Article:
Established in 1936 by two brothers, Julius and Gilbert Durst, who were enthusiasts in the field of photography, encouraged by their mother, who was also a keen photographer and had her own darkroom.
Durst ended production of their enlargers, well known for their quality, in late 2006, due to a drop in sales, probably due to growth of minilabs and later digital imaging. In the 70 years of manufacturing enlargers their sales peaked in 1979 with 107,000 sold. Durst have filed over 500 patents for various components and designs of enlargers.
Now, Durst produce a range of photochemical (Durst Lambda and Theta printers) and super wide format inkjet printers based on UV polimerization ink technology. The quality of the output of these products is exceptional, as was the case with the company's historical enlargers, for high quality image reproduction and high versatility of application, from paper and plastic materials to ceramics and wood.
Lambda and Theta Photographic Printers 
The Durst Lambda and Theta models are widely used in the photographic printing industry to produce digital C-Type prints on light sensitive colour and monochrome papers and transparency display materials such as Kodak Duratrans/Duraclear. Images are produced by exposing light sensitive material with RGB laser light which is then developed through the relevant chemical process. The Lambda is a standalone machine the requires a separate chemical processor and takes a 50" roll of paper, whereas the Theta is a 30" machine and has its chemical processor built in. The Theta is also capable of holding two different paper types at once.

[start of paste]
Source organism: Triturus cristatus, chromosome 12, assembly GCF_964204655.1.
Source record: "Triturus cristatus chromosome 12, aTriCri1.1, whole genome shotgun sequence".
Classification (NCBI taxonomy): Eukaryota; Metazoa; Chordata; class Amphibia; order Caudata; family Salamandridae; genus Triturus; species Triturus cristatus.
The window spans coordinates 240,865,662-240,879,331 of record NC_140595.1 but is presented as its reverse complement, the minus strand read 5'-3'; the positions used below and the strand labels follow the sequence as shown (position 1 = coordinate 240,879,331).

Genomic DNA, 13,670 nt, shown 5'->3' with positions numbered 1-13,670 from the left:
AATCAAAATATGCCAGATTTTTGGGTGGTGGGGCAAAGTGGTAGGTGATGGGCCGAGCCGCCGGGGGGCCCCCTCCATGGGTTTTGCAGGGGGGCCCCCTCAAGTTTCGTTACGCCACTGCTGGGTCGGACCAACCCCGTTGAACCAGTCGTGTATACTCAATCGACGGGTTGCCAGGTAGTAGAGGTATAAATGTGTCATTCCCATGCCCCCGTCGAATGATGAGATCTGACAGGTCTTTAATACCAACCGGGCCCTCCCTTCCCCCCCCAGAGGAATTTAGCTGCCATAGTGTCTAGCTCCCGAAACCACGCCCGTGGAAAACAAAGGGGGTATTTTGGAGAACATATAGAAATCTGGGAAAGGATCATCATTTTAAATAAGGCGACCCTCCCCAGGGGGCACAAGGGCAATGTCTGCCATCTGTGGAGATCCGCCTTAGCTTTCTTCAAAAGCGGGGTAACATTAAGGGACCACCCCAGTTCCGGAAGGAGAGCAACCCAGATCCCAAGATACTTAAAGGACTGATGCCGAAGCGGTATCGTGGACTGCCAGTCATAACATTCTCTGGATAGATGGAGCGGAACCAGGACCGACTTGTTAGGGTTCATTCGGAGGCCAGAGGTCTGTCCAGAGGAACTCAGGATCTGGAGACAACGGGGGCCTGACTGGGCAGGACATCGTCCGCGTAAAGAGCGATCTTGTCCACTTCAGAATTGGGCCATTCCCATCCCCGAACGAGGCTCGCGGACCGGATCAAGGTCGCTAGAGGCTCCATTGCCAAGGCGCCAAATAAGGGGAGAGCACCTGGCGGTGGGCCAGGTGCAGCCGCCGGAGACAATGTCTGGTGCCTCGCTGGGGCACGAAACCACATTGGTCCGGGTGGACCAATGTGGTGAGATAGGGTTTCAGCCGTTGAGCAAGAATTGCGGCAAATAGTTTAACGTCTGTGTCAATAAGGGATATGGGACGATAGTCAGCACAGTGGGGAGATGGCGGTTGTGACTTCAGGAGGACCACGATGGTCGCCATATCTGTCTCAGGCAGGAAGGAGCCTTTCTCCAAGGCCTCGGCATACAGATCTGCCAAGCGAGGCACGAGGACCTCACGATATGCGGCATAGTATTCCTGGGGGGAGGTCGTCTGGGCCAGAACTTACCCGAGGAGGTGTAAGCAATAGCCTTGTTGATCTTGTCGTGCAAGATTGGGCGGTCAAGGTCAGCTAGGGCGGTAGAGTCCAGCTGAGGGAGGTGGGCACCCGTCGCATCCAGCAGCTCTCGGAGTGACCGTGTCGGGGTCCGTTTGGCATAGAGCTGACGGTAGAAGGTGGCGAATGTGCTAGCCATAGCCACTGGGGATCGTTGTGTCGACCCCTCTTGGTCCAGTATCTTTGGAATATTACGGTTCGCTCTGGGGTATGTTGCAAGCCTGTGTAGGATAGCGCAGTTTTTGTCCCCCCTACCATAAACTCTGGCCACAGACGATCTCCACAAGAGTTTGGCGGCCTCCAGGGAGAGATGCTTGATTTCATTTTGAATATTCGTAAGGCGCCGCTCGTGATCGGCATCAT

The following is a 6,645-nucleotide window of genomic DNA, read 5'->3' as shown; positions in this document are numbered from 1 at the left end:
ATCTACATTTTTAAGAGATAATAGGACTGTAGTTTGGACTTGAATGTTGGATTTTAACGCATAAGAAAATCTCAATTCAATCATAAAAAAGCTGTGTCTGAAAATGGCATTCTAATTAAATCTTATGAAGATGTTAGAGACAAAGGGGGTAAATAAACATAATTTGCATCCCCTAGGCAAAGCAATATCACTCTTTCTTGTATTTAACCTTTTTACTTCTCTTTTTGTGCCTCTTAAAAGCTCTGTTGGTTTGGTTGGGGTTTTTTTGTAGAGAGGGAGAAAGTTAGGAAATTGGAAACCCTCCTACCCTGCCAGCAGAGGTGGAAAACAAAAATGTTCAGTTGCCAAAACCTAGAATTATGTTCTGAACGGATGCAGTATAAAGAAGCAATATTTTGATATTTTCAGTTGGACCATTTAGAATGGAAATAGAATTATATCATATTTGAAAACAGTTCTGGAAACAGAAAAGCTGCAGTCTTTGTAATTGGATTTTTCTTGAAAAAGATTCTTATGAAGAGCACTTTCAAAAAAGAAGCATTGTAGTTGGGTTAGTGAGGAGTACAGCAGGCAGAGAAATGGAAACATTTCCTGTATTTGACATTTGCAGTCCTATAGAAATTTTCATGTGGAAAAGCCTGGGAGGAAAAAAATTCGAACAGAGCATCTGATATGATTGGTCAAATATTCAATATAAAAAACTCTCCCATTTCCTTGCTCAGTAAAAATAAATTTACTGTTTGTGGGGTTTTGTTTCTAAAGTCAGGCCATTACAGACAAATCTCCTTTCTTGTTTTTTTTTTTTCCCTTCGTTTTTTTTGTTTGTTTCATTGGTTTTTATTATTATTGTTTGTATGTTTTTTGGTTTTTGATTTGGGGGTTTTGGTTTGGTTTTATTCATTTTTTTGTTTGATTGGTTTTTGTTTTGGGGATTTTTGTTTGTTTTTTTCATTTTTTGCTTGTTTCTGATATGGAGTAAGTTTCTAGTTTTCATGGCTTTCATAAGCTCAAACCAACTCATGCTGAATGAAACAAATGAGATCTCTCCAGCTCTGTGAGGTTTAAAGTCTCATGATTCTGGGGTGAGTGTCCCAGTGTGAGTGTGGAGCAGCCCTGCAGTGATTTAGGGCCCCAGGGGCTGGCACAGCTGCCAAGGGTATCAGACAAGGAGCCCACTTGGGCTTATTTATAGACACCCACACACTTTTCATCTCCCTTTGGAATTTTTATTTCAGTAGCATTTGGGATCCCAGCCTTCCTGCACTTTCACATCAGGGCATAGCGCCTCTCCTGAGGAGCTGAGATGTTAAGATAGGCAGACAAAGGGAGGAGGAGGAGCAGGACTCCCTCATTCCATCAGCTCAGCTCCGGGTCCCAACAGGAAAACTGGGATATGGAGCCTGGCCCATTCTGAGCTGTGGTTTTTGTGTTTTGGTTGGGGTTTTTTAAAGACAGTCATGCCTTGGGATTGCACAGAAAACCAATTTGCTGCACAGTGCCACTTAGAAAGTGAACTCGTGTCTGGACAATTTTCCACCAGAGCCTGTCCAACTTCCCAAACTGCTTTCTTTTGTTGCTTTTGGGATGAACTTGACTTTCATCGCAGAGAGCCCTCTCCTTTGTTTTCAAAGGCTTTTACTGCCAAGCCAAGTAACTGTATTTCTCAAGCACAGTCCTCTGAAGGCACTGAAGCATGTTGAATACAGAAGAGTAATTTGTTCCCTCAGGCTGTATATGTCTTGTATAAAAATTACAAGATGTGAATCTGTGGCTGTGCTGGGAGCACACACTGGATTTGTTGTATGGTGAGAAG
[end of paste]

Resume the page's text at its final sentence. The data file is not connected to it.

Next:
The Durst Lambda is a continuous roll-to-roll single beam, 3-laser (RGB) exposure system giving total size flexibility and achieves an image quality which is superior to all large format printers - photographic, inkjet and electrostatic). The Durst Lambda exposes digital information (raster pixel) directly to conventional photographic media at full continuous tone with a linear writing speed of up to 65 cm (26 in.) per minute with the choice of two resolutions of 200 and 400 ppi (equal to an apparent resolution of 4000 dpi). The Lambda produces images with the highest possible resolution (68 billion colours) and with a radiometric repeatability of 0.025 D per colour. Prints can be produced to an infinite length and when the 50 inch paper width is exceeded, images are automatically divided-up and exposed in strips.—source:, Metro Imaging
- History - PDF
- Official site
- UK website
- Photographica.dk - News
- Technical Information, Metro Imaging webite
|This photography-related article is a stub. You can help Wikipedia by expanding it.|
|This Italian corporation or company article is a stub. You can help Wikipedia by expanding it.|